Ryan Murray —
A record breaking milder than usual winter and a rapid springtime thaw means potholes are appearing faster and earlier than expected. Appearing as if by magic on your daily commute the dreaded pothole is the nasty surprise that a fading winter leaves behind.
Drivers know when they’ve hit a pothole. The thumping sensation and jarring noise is unmistakeable. While hitting a pothole can damage tires, wheels, and suspension the damage can be much more severe, including injury and, in some cases, death. Potholes also present a much bigger danger for motorcyclists, pedestrians and cyclists.
From potholes to ice and snow, and overall bad road conditions, the question is: who is liable for bad roads in Ontario? Ontario’s provincial Ministry of Transportation (“MTO”) and local municipalities have a duty to keep the roads under their jurisdiction in a reasonable state of repair and have a legal duty to take reasonable steps to keep their roads free of hazardous conditions.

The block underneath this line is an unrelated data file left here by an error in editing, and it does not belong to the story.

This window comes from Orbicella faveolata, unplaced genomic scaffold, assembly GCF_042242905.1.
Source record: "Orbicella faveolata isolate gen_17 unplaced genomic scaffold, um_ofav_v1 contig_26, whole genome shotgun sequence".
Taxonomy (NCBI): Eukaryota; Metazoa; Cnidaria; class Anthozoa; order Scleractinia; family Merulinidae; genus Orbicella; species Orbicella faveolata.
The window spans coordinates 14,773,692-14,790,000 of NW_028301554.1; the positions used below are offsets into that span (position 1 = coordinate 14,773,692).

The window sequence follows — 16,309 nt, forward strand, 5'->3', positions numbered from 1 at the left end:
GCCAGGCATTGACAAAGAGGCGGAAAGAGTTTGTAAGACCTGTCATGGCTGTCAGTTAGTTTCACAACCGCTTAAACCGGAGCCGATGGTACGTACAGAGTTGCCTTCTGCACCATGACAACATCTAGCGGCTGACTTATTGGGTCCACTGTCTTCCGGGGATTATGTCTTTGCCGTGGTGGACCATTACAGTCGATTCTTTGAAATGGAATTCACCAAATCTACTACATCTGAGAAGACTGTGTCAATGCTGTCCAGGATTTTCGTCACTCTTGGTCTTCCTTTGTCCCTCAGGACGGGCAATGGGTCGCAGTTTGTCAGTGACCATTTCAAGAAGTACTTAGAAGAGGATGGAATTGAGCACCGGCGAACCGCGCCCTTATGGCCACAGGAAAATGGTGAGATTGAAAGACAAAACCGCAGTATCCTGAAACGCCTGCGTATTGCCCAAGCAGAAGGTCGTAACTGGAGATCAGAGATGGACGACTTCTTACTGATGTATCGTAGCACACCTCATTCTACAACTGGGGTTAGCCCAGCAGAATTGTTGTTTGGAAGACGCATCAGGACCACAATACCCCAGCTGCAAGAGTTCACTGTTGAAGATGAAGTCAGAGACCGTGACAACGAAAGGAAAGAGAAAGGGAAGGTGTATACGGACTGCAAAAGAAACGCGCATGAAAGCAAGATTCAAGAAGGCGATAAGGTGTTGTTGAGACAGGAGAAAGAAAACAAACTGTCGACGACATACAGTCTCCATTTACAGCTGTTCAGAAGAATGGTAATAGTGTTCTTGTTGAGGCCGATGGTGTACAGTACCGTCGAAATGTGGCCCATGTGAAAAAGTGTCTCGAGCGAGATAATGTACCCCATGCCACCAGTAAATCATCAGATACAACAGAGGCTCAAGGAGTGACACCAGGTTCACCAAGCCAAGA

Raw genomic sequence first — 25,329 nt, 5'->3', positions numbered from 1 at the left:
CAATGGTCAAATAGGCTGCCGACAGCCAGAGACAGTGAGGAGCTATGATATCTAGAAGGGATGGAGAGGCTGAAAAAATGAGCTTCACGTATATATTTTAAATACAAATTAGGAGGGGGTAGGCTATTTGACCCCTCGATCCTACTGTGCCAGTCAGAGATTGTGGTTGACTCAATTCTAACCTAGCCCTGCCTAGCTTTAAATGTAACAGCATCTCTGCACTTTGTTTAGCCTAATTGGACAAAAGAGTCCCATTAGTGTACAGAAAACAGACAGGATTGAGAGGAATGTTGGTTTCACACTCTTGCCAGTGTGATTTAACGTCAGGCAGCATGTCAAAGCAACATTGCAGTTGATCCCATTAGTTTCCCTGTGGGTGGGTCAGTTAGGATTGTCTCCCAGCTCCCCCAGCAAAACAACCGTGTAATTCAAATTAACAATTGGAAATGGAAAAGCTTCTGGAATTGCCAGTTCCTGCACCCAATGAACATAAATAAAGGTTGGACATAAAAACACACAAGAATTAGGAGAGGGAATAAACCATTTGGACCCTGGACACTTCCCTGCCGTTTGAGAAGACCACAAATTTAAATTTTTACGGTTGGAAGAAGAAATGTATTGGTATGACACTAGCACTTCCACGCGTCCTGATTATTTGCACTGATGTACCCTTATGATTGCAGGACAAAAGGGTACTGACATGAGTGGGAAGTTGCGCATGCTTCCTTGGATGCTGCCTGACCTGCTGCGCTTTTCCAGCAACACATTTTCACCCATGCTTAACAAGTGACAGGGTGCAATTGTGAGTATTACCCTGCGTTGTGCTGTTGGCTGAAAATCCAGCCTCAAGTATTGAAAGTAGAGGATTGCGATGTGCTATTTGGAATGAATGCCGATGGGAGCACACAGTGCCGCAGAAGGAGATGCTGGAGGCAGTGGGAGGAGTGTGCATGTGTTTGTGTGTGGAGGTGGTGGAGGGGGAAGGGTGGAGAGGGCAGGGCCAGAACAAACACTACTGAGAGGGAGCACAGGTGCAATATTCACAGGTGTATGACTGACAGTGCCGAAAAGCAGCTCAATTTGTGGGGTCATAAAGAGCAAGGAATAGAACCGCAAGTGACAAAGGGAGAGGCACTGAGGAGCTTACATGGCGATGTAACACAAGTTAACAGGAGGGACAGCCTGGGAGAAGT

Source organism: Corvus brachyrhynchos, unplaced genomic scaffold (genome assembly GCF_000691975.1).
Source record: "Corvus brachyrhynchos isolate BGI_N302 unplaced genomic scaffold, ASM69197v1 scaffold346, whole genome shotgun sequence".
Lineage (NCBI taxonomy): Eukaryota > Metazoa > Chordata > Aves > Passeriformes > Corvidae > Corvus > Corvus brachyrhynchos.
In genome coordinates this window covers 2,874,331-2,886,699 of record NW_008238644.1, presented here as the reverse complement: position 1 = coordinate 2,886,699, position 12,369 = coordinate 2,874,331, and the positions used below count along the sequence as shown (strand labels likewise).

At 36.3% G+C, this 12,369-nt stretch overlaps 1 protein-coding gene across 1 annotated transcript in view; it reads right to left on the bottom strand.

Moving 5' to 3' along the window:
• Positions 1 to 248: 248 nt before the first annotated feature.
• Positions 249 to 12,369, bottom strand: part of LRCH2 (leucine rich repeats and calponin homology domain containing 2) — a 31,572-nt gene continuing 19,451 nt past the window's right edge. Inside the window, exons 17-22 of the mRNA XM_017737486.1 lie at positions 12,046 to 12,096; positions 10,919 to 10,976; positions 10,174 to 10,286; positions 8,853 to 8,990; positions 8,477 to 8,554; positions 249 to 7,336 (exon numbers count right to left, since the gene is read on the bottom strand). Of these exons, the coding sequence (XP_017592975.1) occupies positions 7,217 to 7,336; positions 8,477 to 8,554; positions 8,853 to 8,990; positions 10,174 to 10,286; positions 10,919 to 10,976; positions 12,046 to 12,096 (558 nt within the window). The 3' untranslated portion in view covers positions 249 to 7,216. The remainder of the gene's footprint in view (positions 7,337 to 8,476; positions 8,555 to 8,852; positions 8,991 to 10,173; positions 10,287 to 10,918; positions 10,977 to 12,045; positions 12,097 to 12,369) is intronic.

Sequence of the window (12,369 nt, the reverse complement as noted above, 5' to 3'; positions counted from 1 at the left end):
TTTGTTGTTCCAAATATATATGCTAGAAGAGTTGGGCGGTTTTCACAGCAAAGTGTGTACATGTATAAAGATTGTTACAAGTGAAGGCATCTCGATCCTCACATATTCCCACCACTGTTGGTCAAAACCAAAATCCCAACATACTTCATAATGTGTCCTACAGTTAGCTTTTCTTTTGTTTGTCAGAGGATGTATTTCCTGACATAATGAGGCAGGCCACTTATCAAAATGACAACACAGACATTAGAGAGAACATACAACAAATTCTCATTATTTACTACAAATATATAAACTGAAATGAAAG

A regulation to the Municipal Act (Minimum Maintenance Standards Regulation), designed to restrict claims against municipalities, deems a pothole on municipal roads to be in repair if it is less than 8 cm. deep and 1,000 cm. square in surface area on a city street that carries over 10,000 vehicles a day. This regulation puts road users at risk.
The legal duty of MTO and municipalities does not mean that roads must always be kept in a perfect condition. That would be impossible. However, employees responsible for maintaining roadways have timelines that they must meet in order to avoid legal liability. The timelines demand that the busiest roads with the highest posted speed limits be treated with priority.
If the MTO or a municipality fails to maintain a road within the expected timeline and someone is injured in a crash caused by bad road conditions, the courts sometimes hold the MTO or the municipality liable.If you see a pothole, you should report it when it is safe to do so. If your vehicle is damaged or you are injured by a pothole you will need to (safely) take pictures and measurements. In the case of pothole damage or injury you are obliged to file a claim within 10 days of the incident.
Ryan Murray is a senior partner with Oatley Vigmond – Ontario’s largest personal injury law firm, www.oatleyvigmond.com